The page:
Description: This field laboratory has been established about 7 mi southwest of Rifle, Colorado. Here the Mesaverde formation lies at a depth of 4000 to 8250 ft. This interval contains different, distinct reservoir types depending upon their depositional environments. These different zones serve as the focus of the various testing and stimulation programs. One key to the Multiwell Experiment is three closely spaced wells. Their 110 to 215 ft separation at depth is less than the nominal dimensions of the lenses in the area. Core, log, well testing, and well-to-well seismic data are providing a far better definition of the geological setting than has been available previously. Comprehensive logging and core analysis programs were conducted. The closely spaced wells also allow interference and tracer tests to obtain in situ reservoir parameters. The vertical variation of in situ stress throughout the intervals of interest is being measured. A series of stimulation experiments is being conducted in one well and the other two wells are being used as observation wells for improved fracture diagnostics and well testing. Another key to achieving the Multiwell Experiment objectives is the synergism resulting from a broad spectrum of activities: geophysical surveys, sedimentological studies, core and log analyses, well testing, in situ stress determination, stimulation, fracture diagnostics, and reservoir analyses. The results from the various activities will define the reservoir and the hydraulic fracture. These, in turn, define the net pay stimulated: the intersection of a hydraulic fracture of known geometry with a reservoir of known morphology and properties. These definitions are further enhanced by the fact that most data will come from closely spaced wells. Thus, spatial variations in reservoir properties can be quantified. 10 refs.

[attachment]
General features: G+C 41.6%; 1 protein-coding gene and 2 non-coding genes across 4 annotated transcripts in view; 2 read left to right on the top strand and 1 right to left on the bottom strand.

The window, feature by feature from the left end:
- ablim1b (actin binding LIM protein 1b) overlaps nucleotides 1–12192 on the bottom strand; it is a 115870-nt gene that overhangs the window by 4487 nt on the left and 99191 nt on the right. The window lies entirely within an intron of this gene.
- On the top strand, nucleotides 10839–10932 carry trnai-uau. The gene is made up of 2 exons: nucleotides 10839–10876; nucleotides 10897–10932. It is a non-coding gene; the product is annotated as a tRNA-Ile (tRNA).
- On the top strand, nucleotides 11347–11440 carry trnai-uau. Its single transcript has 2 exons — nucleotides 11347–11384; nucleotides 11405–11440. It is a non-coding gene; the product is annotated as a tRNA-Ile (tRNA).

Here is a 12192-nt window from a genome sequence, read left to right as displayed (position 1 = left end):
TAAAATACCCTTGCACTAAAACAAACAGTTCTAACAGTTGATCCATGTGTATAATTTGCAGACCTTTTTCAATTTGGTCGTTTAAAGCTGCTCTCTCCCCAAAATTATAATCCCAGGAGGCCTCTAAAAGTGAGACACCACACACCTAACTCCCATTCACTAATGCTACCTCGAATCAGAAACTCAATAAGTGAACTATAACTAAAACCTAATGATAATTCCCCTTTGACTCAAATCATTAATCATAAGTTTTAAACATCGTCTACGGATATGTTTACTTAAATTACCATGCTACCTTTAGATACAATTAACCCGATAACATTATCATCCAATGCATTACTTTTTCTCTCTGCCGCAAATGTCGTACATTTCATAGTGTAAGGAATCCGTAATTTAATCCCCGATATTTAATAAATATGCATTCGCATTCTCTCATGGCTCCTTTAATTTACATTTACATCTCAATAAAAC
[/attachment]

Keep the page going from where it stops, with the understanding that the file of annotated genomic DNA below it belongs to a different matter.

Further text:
Date: January 1, 1987
Creator: Lorenz, J.C.; Sattler, A.R.; Warpinski, N.R.; Thorne, B.J. & Branagan, P.T.
Partner: UNT Libraries Government Documents Department

Multiwell experiment

Description: The Multiwell Experiment is a research-oriented field laboratory. Its overall objectives are to characterize lenticular, low-permeability gas reservoirs and to develop technology for their production. This field laboratory has been established at a site in the east-central Piceance basin, Colorado. Here the Mesaverde formation lies at a depth of 4000 to 8250 ft. This interval contains different, distinct reservoir types depending upon their depositional environments. These different zones serve as the focus of the various testing and stimulation programs. Field work began in late 1981 and is scheduled through mid-1988. One key to the Multiwell Experiment is three closely spaced wells. Core, log, well testing, and well-to-well seismic data are providing a far better definition of the geological setting than has been available previously. The closely spaced wells also allow interference and tracer tests to obtain in situ reservoir parameters. The vertical variation of in situ stress throughout the intervals of interest is being measured. A series of stimulation experiments is being conducted in one well and the other two wells are being used as observation wells for improved fracture diagnostics and well testing. Another key to achieving the Multiwell Experiment objectives is the synergism resulting from a broad spectrum of activities: geophysical surveys, sedimentological studies, core and log analyses, well testing, in situ stress determination, stimulation, fracture diagnostics, and reservoir analyses. The results from the various activities will define the reservoir and the hydraulic fracture. These, in turn, define the net pay stimulated: the intersection of a hydraulic fracture of known geometry with a reservoir of known morphology and properties. Accomplishments of the past year are listed. 4 refs.